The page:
Oklahoma County Cooperative Extension Service


Alfalfa is one of Oklahoma's most important crops, occupying about 400,000 acres and generating $100-200 million in direct sales. Higher monetary values are cited when the "value-added" aspects of animal products are included.

 The yield of alfalfa and stand life depend on many management decisions. Low soil fertility and use of inferior varieties are the most frequently identified production problems. Both the variety and the soil fertility determine alfalfa yield, stand persistence and forage quality. Good alfalfa varieties, frown with appropriate fertilizer applications, maintain thick stands and produce high yields of excellent quality hay.

 Choosing which variety to sow is one of the few irreversible management decisions for alfalfa producers. That choice has an important impact on hay yields, degree of insect and disease resistance, and stand longevity, all which affect profits. OSU conducts alfalfa variety evaluations throughout the state to assist producers with decisions related to variety choices.

The following varieties consistently produce the highest yields in Oklahoma. In addition to high yields, stands of recommended varieties persist well. The best alfalfa varieties, according to our date are: OK 49; Good As Gold; ICI 630; ICI 645; Aggressor; Arrow; and Cimarron VR> These are proven multiple pest-resistant varieties and are the best over a wide variety of environments. For varieties to be considered for recommendation they must perform well, and there is a good likelihood that seed will be marketed in the state.

Alfalfa Varieties

Good As Gold, marketed by Johnston Seed Co., was developed by Dairyland Seeds and has resistance to the important pests in Oklahoma. Like other recommended alfalfa varieties, Good As Gold has been tested at several locations during many different growing seasons. This is a multiple-pest resistant variety that couples high yield with good stand persistence.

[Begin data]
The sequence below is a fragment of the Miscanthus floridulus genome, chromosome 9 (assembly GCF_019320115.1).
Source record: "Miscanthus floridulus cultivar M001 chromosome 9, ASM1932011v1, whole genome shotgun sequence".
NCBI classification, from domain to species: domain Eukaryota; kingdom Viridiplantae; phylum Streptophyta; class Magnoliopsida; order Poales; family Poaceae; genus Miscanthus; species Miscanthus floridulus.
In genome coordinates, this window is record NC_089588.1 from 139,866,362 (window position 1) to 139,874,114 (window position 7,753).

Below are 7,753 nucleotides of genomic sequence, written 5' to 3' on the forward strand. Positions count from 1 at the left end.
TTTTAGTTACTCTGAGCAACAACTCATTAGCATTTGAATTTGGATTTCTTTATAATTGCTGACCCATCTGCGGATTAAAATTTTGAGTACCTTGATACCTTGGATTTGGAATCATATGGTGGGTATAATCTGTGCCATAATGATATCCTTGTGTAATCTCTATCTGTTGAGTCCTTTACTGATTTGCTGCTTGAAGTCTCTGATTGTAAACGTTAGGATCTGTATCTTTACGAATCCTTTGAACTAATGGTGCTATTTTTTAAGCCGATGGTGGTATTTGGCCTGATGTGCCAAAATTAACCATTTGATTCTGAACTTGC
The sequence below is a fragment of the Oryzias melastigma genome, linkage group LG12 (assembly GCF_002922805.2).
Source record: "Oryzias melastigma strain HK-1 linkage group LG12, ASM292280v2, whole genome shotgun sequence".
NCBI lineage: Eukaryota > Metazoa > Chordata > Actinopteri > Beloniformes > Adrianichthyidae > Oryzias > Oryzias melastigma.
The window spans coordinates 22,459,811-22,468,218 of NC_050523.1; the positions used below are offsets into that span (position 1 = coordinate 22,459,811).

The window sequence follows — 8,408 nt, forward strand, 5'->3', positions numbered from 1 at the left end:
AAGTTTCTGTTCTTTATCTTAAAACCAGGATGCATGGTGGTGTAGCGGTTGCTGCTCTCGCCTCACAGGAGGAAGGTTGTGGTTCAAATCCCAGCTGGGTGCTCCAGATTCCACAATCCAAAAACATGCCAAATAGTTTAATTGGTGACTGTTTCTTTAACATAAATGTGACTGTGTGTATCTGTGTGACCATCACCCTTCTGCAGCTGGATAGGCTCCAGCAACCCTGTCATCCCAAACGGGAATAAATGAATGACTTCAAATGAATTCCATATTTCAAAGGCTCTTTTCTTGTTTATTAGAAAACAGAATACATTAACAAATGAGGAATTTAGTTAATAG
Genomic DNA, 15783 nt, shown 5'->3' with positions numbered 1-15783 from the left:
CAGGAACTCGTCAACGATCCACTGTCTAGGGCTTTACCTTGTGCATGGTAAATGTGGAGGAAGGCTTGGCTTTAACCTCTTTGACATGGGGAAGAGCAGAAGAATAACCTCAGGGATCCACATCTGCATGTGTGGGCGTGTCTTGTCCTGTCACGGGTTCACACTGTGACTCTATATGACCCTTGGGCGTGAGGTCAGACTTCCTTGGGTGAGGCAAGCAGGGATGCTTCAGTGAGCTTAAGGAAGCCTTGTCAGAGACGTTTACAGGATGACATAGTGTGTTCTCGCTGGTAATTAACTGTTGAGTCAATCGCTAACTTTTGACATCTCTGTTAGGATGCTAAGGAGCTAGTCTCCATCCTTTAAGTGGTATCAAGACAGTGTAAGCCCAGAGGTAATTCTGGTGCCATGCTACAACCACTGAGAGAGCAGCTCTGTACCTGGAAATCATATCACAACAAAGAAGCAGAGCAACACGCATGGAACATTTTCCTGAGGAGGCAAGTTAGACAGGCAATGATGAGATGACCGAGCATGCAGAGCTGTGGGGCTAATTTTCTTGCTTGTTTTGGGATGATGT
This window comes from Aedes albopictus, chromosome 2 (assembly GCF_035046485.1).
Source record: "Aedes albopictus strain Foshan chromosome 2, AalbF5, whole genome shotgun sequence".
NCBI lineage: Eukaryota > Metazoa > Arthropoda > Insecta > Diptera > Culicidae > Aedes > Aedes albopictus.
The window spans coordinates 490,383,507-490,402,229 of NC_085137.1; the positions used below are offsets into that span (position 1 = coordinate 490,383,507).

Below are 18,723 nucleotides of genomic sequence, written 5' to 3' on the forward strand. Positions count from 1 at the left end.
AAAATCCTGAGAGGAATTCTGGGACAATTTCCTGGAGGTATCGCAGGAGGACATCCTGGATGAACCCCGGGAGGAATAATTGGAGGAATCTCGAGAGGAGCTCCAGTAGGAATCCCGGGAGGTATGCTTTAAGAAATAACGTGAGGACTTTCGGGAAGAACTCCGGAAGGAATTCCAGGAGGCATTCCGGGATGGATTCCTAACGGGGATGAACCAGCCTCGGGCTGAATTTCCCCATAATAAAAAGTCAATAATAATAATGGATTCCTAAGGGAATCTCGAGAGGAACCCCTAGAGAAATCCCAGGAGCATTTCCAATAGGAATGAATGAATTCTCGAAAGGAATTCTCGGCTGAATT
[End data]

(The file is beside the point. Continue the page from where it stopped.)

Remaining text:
ICI 630 and ICI 645, marketed by ICI Seeds, Inc., have been tested in Oklahoma for several years in different trials. They have resistance to several diseases found in Oklahoma and to spotted alfalfa aphid. Even though ICI 630 and ICI 645 were developed in completely different breeding programs, they are similar in having excellent persistence in the older trials.

Arrow and Aggressor were developed by A.B.I. and marketed with the trade mark of America's Alfalfa. Both of these are relatively new to this recommended list. Arrow and Aggressor have resistance to the major diseases in this area and resistance to aphids.

Cimarron VR, was developed and is marketed by Great Plains Research. Both have been tested in Oklahoma for many years. Their persistence has been good. Cimarron VR and Cimarron possess resistance to the important insect and disease pests in Oklahoma and perform similarly.

Alfalfa Stand Establishment

The objective of alfalfa stand establishment is to obtain about 30 vigorously growing seedlings per square before extreme weather conditions prevail. Good planning, along with some "art" and "good farming" practices are critical to reliable stand establishment. Although the exact steps required for successful stand establishment vary from farm to farm and from year to year, there are 12 Keys included in the Alfalfa Establishment Checklist. Each Key is briefly discussed to answer frequently asked questions.

Alfalfa Establishment Checklist

  • Site Selection
    • Choose a deep, fertile, well-drained soil.
  • Soil Test
    • Apply fertilizer and lime according to a reliable soil analysis.
  • Land Preparation
    • Plow, level, and drain low areas well before sowing.
  • Seedbed Refinement
    • Develop a level, mellow, firm bed with small clods.
  • Variety Choice
    • Select adapted, pest-resistant varieties.
  • Seed Quality
    • Use weed-free, clean seed with good germination.
  • Planting Date
    • Sow during Aug. 15 to Sept. 15 or March 15 to April 15.
    Seed Placement
    • Cover seeds with 1/2" soil and press.
  • Sowing Rate
    • Plant 10-12 lbs./ac. of good seed.
  • Planting Equipment
    • Calibrate and adjust planters to place seed in a good environment.
  • Seed Inoculation
    • Use rhizobium bacteria, specific for alfalfa.
  • Pest Control
    • Control weeds, insects, and diseases.

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